Costa Mesa Mayor Pro Tem Jim Righeimer addresses the audience during a City Council meeting regarding the budget Tuesday. (Kevin Chang, Daily Pilot / June 21, 2011)

COSTA MESA — After listening to hours of complaints about cuts to the Police Department and other criticisms, the City Council early Wednesday morning approved about $6 million in cuts and adopted a balanced budget for the fiscal year 2011-12.

The council voted 4 to 1, with Councilwoman Wendy Leece dissenting.

While the $115-million budget funds most of the current city services, it sets a tone of austerity that the council majority hopes to continue into the fall, when council members plan to have a final vote on outsourcing half the city's staff.

Some Costa Mesa leaders have drawn national attention for their conservative reform proposals they say are necessary to save the city from crushing pension costs. Employee unions and other critics argue that the council majority has exaggerated the crisis to advance its own political agenda.

"I'm very happy with this budget," said Mayor Pro Tem Jim Righeimer, who championed the cuts.

Atop of the $3.3 million savings to plug the budget deficit, he requested last week that the city cut an additional $2.8 million to set aside some money for contingencies. All of the savings were approved at the meeting.

In the standing-room-only council chambers Tuesday, Righeimer and Mayor Gary Monahan tried to quiet the crowd. People hissed at them and cheered for the council's critics, like one who sang a country ballad blasting council members, and another who said the council had waged a "hostile takeover" of the city. At one point, Monahan threatened to adjourn the meeting to calm everyone down.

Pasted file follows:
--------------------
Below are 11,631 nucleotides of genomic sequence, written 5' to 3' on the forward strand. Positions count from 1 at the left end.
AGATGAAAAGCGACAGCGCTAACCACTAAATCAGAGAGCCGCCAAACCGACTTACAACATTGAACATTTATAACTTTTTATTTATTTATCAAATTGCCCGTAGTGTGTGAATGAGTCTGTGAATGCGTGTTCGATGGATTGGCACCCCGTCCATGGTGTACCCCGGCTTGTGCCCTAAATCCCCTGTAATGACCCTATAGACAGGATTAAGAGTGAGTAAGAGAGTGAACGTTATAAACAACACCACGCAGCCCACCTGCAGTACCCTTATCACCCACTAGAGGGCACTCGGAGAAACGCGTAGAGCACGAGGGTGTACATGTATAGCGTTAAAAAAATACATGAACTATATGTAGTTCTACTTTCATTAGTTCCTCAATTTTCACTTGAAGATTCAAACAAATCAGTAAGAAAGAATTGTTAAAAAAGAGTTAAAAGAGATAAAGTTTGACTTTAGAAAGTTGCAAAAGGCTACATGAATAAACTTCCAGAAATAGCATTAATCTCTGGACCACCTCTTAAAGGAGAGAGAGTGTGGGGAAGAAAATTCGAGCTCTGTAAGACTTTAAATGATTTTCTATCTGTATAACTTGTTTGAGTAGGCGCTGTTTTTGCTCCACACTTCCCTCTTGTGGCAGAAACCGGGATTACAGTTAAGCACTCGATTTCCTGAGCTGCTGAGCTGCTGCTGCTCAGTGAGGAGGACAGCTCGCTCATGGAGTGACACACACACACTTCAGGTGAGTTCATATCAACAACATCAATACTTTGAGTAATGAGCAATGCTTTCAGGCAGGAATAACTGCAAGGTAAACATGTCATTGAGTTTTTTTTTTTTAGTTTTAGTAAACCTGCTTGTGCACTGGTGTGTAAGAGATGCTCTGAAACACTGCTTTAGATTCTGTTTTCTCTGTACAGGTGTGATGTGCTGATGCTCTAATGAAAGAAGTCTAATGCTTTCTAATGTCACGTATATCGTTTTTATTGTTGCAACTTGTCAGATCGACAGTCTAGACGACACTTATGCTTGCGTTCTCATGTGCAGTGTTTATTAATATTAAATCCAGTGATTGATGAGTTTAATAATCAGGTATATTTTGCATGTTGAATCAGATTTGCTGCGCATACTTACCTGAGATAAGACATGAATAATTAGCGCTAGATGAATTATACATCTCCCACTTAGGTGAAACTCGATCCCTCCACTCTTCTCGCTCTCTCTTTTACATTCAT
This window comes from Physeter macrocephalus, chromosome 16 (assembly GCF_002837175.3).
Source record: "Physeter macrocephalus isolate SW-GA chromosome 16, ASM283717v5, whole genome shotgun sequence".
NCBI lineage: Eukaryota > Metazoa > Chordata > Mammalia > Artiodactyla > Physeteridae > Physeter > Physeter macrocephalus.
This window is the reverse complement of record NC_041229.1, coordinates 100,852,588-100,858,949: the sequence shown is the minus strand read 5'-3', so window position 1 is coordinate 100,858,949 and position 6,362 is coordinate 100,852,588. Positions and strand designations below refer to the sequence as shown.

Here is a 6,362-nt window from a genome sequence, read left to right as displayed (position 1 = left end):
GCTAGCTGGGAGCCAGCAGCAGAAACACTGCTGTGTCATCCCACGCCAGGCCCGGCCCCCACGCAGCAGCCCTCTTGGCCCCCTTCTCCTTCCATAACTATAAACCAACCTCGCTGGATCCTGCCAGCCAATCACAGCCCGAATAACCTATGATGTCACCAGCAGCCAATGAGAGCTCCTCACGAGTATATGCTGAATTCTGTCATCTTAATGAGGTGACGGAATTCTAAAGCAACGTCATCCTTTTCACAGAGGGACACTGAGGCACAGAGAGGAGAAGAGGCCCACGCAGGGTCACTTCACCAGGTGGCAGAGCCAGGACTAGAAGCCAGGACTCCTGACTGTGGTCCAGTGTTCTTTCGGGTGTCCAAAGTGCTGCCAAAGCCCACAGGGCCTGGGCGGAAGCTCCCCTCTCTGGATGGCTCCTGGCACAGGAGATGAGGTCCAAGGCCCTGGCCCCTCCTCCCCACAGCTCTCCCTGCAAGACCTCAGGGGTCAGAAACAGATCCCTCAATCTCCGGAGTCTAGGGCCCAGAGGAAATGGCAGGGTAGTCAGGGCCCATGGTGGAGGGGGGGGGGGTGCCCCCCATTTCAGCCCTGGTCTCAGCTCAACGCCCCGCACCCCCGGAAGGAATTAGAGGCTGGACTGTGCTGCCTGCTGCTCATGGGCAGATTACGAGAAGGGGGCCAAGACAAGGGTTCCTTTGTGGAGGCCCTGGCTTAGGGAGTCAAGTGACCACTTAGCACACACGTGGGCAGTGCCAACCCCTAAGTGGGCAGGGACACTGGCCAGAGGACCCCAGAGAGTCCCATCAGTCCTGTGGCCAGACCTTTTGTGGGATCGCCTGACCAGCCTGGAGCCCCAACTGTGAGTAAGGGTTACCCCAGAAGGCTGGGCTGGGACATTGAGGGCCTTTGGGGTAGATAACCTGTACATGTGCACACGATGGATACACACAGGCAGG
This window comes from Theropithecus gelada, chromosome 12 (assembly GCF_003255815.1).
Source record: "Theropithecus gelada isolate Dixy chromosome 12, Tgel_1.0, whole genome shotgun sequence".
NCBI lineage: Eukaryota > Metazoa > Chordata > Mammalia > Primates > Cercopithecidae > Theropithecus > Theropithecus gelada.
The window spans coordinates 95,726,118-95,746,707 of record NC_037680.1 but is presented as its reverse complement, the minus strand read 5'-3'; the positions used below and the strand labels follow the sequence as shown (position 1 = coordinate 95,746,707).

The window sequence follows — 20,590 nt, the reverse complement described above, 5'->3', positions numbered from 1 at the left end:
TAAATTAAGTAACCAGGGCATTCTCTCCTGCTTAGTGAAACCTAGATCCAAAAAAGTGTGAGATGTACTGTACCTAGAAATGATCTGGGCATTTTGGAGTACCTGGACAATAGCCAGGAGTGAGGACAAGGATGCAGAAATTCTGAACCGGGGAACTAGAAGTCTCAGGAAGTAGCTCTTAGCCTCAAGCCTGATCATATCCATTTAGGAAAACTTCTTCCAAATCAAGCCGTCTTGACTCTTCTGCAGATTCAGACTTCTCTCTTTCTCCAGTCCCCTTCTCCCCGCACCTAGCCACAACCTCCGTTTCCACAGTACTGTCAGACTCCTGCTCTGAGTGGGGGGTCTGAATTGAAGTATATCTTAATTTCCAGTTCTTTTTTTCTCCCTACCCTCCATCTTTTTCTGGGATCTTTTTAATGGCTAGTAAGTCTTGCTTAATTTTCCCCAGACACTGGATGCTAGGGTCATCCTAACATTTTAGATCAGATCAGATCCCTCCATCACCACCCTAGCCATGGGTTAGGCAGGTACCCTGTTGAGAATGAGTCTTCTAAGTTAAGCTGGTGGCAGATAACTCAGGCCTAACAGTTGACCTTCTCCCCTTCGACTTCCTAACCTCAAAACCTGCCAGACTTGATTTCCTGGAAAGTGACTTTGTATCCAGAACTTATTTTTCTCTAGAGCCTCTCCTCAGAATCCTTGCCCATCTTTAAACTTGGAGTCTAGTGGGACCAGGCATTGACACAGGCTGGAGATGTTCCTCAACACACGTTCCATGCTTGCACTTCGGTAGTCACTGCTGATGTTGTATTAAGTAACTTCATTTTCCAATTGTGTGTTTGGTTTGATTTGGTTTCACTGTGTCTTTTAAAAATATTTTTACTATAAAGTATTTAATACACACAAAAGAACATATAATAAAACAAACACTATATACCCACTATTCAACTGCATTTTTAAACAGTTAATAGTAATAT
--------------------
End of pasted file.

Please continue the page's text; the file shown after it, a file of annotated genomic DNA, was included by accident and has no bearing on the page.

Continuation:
The most contentious item was a Police Department restructuring estimated to save up to $1.8 million annually. The plan would reduce the number of active officers from 139 to 131.  An earlier proposal also considered replacing the two sworn school police officers with three non-sworn employees, but the council rejected that idea. Instead, it decided to keep the two school police officers. Also, council members suggested adding reserve officers at the schools, or spreading out the current officers’ schedules so they work five days a week, instead of four.

Righeimer said that "many of us roll around at night and can't sleep because we have to lay off somebody, and it's not an easy job."

The police proposals helped spur the resignation Monday of interim Police Chief Steve Staveley.

"There's a point in time where I reached an ethical dilemma: stay and take their money and be quiet about the foolish council decision-making, or reject their money and call them on it," Staveley said Monday.

Many audience members said they were concerned that Police Department changes would make the city less safe. Leece warned it would jeopardize gains the city had made in recent years reducing crime.

"We're going to leave ourselves vulnerable for many crimes to happen, and I think it's it is foolhardy," Leece said.

Other cuts included the elimination of an animal control officer. A worker from a local animal shelter, Tiffany Kaufmann, waved a sign in support of animal control officer Yolanda Macias.

"If they take away Costa Mesa animal control, then they're basically giving a death sentence to a lot of animals," she said.

To achieve some last-minute cuts, City Chief Executive Tom Hatch proposed leaving some of the 29 vacant city positions unfilled, or eliminating some of those empty positions. He also said the city could spend half of the $100,000 budgeted to hire an economic development consultant; economic development is one of the priorities identified by this business-minded council. The council approved all of his ideas.

Most of the public comments came in the beginning of the meeting, while the actual budget wasn't adopted until past 1 a.m. Only a handful of people spoke in favor of the council majority's plans.

In February, the city announced the potential layoffs of 213 city employees — nearly half the city's workforce — across 18 departments. Tuesday's budget, however, assumes most of those employees will still be working for the city, as companies are still responding to the outsourcing proposals.

Not until the fall will the council be able to decide which outsourcing plans are cost-effective, city spokesman William Lobdell said before the meeting.

The financial debate took a tragic turn in March when city maintenance worker Huy Pham, 29, jumped to his death from the roof of City Hall. He was to receive a layoff notice later that day.

Since that time, council members have reported threats of violence and vandalism of their property. More than 10 police officers stood sentry at the meeting Tuesday.